Monday 13 September 2010

A History of Early Methodism Part 2

Weekend in a holiday flat at Llwyngwair, Newport (Pembs), with my mum and brother over from Spain to visit our niece. This is the ancient seat of the Bowen family, proper Welsh crachach descended from Gwynfardd Prince of Dyfed when England was still Saxon. In the late C18 a crowd of armed radicals led by the mayor of Newport marched on the manor. The intended victim George Bowen generously got the mayor off the very serious charges which ensued by bribing the main prosecution witness to go abroad. Obviously a decent chap the same Bowen, a supporter of Methodism, welcomed John Wesley (along with William Williams Pantycelyn and others) as a frequent visitor to the house en route from his bedsitter in Bristol (see this post) to Ireland. Never a dull moment for George who also led troops into Fishguard to defend the town against the French invasion of 1797 (see this post). Evidently George was a bit of a radical but drew the line at letting French revolutionaries threaten his inheritance. Much of this is recorded in an article in the Pembrokeshire Historian by the late Wales Herald Extraordinary Major Francis Jones whom I remember coming round regularly to the Dyfed Rural Council offices circa 1982 where I was the surly and uninterested custodian of the magazine's back numbers.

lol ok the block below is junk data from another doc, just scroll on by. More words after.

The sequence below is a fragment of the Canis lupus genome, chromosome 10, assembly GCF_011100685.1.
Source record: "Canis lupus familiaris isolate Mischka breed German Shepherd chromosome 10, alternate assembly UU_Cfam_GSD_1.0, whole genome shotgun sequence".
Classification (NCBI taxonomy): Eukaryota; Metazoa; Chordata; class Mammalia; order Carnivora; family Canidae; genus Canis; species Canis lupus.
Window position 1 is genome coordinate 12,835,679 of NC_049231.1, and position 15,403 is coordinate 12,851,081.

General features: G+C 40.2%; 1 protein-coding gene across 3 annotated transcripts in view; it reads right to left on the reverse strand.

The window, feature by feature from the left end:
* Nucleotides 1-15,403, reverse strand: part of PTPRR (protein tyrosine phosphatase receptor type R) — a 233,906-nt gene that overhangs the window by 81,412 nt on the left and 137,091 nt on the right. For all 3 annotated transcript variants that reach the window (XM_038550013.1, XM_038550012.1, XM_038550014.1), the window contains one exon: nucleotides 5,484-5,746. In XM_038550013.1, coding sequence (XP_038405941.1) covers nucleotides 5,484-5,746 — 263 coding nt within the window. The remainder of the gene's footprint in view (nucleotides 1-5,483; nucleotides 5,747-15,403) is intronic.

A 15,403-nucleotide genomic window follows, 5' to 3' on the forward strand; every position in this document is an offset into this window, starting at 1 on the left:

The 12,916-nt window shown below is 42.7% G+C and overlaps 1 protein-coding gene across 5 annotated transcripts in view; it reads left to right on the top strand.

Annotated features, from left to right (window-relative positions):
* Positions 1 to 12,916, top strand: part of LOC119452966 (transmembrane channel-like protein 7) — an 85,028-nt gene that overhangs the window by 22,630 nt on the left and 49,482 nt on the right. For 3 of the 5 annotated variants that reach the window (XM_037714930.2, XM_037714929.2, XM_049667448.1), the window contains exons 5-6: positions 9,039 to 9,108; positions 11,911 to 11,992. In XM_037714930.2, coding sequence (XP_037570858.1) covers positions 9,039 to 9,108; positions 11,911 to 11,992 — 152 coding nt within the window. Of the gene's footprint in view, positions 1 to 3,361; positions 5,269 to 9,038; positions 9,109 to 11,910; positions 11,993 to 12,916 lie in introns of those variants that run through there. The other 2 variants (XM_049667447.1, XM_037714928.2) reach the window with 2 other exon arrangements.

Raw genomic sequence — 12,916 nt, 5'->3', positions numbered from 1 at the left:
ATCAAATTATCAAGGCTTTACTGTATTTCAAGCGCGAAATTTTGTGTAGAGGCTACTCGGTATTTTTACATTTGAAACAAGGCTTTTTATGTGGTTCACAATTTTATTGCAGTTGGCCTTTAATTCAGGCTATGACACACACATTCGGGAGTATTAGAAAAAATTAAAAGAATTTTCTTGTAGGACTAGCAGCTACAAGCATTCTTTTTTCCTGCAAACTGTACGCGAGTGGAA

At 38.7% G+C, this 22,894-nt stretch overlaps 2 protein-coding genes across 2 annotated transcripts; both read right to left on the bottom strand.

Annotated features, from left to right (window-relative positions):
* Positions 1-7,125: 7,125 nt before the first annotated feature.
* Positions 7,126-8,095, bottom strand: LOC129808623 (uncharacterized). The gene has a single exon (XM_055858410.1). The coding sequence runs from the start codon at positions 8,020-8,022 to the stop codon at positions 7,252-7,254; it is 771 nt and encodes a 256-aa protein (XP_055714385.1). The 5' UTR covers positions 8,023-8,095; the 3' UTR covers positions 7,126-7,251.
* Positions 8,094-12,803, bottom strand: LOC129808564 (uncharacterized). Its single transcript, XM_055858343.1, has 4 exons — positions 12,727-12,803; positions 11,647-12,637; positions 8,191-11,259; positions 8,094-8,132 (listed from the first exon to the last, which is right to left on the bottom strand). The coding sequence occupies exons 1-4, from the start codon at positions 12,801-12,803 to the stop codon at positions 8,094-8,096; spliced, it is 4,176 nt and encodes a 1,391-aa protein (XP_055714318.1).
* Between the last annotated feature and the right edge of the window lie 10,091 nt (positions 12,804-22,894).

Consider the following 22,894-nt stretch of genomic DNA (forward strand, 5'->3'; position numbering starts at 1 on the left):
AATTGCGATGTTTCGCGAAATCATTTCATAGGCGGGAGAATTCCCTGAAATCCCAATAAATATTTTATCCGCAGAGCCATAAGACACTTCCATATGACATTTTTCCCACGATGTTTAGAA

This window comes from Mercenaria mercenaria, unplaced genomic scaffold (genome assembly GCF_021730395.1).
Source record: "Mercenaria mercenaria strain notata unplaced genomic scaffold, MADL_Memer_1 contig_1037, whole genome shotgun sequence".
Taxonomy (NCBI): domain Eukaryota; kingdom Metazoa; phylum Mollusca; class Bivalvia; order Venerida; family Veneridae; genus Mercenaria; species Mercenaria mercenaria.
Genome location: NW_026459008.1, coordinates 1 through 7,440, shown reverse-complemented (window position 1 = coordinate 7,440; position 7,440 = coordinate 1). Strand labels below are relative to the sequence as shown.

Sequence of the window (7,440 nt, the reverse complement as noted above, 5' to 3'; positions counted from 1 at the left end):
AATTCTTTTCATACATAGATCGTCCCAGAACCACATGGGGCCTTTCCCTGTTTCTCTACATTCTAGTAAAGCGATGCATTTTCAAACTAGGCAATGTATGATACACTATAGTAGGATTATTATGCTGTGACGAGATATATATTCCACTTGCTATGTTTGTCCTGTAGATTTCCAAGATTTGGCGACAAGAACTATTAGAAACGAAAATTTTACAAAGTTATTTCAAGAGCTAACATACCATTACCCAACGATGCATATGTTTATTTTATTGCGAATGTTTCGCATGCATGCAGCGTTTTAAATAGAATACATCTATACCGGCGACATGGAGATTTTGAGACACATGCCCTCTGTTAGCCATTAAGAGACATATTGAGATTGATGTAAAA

Two good swims in "refreshing" conditions at Aberbach and Cwm-yr-Eglwys plus fishing and shell-fishing (what the French call coquillage) - total yield one big prawn which is spared the pot. We could have got unlimited mussels but this is vetoed for fear of an unholy cooking aroma offending the aristocratic ghosts (and lesser, but living visitors) back at the manor.